- to accord in opinion; agree: Do you concur with his statement?
- to cooperate; work together; combine; be associated: Members of both parties concurred.
- to coincide; occur at the same time: His graduation concurred with his birthday.
- Obsolete. to run or come together; converge.
Origin of concur
Examples from the Web for concurred
One senior U.S. intelligence official, who spoke on the condition of anonymity, concurred.Who Assassinated a U.S. General?
August 6, 2014
Otis Moss, Jr., the noted African-American civil rights leader and confidant of Dr. Martin Luther King, Jr., concurred.Religious Leaders Hail Obama’s New Ambassador
July 29, 2014
Sportswriter Rob Rang concurred in a CBS sports piece titled: "Examining why Michael Sam's NFL Draft stock is falling."Michael Sam Is Not a ‘Distraction’
February 12, 2014
Another human rights activist living in the U.S., Sussan Tahmasebi, concurred.Iranian Human Rights Activists Blast Congress's Sanctions Push
November 14, 2013
“To me you have a hard time beating Scott Brown with a 30-year congressman like Ed Markey,” concurred Gray, the GOP operative.If Kerry Goes to State, Who Will Succeed Him? The Guessing Begins
December 15, 2012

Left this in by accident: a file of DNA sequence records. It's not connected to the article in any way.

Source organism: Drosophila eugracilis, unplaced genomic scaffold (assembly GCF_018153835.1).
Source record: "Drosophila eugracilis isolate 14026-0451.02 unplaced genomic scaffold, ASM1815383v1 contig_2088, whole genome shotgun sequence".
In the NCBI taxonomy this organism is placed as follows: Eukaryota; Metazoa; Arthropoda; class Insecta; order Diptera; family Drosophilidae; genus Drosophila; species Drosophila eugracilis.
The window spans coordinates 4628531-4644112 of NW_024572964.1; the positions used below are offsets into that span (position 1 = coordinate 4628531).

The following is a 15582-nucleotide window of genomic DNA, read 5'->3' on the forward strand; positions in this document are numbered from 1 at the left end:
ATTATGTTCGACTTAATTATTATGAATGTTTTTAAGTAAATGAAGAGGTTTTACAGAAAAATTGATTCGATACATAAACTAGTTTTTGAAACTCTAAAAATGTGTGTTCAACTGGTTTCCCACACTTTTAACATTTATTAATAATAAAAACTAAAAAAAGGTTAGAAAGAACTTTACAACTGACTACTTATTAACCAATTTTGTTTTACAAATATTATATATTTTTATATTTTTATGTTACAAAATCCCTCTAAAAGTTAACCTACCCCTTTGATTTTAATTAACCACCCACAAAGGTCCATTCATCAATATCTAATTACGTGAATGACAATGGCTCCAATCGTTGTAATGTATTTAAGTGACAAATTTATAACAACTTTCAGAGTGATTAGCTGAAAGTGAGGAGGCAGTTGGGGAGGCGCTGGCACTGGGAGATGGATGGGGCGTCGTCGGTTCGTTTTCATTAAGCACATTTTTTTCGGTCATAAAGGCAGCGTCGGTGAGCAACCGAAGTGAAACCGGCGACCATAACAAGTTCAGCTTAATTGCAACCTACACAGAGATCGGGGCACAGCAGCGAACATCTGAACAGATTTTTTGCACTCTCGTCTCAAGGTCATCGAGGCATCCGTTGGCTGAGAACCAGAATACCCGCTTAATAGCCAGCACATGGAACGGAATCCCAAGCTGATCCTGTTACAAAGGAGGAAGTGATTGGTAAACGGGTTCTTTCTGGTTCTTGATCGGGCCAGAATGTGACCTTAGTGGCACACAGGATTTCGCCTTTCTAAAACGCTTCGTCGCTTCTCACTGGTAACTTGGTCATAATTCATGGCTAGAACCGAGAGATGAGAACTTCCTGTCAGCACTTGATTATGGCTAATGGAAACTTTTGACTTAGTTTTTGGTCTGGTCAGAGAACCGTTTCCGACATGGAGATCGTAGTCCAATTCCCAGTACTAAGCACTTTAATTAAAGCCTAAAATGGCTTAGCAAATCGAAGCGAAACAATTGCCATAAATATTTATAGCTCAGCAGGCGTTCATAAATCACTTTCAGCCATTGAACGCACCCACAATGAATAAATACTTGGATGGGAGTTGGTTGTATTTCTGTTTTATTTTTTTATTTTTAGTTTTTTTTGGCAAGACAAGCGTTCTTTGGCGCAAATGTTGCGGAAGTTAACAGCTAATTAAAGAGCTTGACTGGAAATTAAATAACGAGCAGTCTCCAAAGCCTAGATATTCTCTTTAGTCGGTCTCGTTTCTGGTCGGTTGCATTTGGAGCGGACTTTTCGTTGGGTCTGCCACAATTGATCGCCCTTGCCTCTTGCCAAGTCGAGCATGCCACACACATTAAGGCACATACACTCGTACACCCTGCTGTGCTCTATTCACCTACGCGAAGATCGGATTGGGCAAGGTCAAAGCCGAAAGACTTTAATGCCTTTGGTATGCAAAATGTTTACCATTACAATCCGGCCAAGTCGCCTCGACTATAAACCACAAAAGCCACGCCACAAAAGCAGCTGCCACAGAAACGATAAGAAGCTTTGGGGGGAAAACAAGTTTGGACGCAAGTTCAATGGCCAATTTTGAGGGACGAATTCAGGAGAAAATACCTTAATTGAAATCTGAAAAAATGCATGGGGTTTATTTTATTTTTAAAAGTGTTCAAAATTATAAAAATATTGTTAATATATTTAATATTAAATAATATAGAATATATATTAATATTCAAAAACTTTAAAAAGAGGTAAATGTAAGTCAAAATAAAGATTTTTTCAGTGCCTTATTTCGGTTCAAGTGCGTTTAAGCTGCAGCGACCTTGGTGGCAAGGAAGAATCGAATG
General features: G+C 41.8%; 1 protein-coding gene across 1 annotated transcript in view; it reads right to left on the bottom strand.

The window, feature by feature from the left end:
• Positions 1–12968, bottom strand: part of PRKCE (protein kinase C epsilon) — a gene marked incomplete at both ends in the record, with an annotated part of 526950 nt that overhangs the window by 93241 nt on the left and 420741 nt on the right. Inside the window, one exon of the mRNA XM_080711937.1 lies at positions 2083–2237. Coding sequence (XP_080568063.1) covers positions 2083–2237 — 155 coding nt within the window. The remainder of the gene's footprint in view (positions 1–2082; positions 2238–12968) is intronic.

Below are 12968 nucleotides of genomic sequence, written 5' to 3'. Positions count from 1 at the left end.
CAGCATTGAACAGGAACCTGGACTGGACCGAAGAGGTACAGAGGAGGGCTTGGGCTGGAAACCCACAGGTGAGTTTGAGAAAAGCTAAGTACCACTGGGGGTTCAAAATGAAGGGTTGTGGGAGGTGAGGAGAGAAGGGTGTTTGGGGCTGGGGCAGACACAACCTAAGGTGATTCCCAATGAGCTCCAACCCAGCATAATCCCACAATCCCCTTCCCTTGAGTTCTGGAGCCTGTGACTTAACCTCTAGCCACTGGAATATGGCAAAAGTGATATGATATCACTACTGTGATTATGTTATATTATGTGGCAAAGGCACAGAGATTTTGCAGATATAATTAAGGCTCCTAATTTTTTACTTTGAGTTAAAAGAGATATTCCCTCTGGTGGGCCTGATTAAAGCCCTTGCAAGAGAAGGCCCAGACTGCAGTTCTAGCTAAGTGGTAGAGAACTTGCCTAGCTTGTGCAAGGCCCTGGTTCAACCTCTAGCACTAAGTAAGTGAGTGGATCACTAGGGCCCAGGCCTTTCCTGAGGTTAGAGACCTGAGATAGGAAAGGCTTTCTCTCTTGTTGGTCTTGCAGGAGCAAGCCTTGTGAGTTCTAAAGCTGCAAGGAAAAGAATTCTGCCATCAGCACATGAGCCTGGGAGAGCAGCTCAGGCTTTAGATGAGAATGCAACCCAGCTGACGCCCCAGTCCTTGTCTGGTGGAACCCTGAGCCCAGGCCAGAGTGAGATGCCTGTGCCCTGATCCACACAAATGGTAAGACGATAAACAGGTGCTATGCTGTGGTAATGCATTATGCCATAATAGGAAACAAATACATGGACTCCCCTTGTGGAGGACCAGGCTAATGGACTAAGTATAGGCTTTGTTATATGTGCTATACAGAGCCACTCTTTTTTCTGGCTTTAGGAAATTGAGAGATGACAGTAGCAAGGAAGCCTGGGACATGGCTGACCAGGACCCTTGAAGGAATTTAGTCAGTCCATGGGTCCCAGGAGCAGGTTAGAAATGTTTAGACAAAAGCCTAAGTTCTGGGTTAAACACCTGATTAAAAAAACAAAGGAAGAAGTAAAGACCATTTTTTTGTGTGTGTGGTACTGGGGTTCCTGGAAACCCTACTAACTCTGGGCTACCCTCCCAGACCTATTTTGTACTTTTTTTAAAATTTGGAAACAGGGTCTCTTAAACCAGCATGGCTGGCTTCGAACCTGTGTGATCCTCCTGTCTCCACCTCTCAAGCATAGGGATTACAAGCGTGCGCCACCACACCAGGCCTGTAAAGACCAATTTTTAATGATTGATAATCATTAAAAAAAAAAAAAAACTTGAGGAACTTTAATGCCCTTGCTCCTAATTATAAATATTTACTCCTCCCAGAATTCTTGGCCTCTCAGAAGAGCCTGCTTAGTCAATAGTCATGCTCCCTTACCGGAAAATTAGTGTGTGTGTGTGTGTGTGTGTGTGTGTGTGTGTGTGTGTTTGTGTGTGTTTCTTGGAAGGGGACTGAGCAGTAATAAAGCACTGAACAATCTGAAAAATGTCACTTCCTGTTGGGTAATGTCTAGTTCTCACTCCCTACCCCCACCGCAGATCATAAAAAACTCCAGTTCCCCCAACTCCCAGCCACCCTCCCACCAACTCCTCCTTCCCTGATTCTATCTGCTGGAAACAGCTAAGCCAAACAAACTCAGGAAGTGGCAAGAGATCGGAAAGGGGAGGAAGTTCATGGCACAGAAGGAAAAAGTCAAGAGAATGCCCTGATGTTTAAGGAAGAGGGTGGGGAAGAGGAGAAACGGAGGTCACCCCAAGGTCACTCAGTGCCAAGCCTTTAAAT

When Sancho had calmed himself, he concurred in this opinion.The Story of Don Quixote
Arvid Paulson, Clayton Edwards, and Miguel de Cervantes Saavedra
Donkin, perched sullenly on the coal-locker, swung his legs and concurred.The Nigger Of The "Narcissus"
If my prognosis is concurred in, these should reach Mudros on or about 1st August.Gallipoli Diary, Volume 2
Those who did not lead, concurred or acquiesced in them,—I may say, felt a satisfaction.Apologia Pro Vita Sua
John Henry Cardinal Newman
"Oh yes, she'll have got out of her hole—she won't have vegetated," Peter concurred.The Tragic Muse
- to agree; be of the same mind; be in accord
- to combine, act together, or cooperate
- to occur simultaneously; coincide
- rare to converge
Word Origin and History for concurred
early 15c., "collide, clash in hostility," from Latin concurrere "to run together, assemble hurriedly; clash, fight," in transferred use, "to happen at the same time," from com- "together" (see com-) + currere "to run" (see current (adj.)). Sense of "to coincide, happen at the same time" is 1590s; that of "to agree in opinion" is 1580s in English.